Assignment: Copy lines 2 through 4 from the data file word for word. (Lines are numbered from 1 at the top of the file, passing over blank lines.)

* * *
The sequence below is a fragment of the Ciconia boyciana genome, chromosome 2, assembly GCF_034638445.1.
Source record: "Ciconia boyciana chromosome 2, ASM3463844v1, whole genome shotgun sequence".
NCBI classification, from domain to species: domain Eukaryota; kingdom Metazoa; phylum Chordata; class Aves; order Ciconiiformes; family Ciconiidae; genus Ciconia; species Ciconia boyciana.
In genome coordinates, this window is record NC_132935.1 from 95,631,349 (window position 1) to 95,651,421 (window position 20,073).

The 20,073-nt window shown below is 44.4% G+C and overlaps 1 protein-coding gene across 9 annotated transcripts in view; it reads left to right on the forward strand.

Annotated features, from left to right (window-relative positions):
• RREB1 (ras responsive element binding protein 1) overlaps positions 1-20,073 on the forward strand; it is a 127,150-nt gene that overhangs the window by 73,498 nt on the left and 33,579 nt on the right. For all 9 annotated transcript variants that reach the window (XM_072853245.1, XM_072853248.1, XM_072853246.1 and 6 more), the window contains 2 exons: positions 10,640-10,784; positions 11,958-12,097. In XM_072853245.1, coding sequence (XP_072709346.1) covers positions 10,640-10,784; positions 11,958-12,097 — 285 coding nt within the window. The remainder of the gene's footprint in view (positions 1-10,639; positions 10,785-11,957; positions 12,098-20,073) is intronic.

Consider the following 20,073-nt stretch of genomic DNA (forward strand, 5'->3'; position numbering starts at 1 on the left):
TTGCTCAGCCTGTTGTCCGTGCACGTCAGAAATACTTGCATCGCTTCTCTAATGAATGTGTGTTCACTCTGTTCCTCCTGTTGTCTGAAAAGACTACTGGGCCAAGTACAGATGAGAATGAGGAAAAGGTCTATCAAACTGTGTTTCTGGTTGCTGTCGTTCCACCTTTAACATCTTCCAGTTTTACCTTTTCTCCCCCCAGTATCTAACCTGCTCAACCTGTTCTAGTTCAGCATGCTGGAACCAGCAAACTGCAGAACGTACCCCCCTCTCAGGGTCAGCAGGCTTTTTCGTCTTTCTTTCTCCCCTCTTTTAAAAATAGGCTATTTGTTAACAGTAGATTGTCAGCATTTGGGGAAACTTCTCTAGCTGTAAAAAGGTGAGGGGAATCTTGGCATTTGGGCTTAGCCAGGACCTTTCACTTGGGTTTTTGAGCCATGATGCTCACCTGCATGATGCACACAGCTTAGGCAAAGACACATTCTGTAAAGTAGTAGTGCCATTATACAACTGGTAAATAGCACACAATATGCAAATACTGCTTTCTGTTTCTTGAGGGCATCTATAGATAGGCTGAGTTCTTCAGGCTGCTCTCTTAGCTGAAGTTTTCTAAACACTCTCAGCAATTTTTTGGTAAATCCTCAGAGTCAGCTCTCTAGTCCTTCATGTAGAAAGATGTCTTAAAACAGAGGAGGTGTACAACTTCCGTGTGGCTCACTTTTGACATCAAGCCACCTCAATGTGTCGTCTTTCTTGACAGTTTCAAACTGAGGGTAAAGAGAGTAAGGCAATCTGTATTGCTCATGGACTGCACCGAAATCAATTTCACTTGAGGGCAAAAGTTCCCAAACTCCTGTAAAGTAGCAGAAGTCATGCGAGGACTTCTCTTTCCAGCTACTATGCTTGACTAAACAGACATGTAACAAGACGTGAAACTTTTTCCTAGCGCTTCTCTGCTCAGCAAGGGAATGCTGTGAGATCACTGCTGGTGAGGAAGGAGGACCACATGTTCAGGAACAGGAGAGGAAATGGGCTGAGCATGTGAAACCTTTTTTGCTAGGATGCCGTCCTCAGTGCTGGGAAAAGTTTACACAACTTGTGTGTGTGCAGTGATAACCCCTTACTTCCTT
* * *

Source record: "Ciconia boyciana chromosome 2, ASM3463844v1, whole genome shotgun sequence".
NCBI classification, from domain to species: domain Eukaryota; kingdom Metazoa; phylum Chordata; class Aves; order Ciconiiformes; family Ciconiidae; genus Ciconia; species Ciconia boyciana.
In genome coordinates, this window is record NC_132935.1 from 95,631,349 (window position 1) to 95,651,421 (window position 20,073).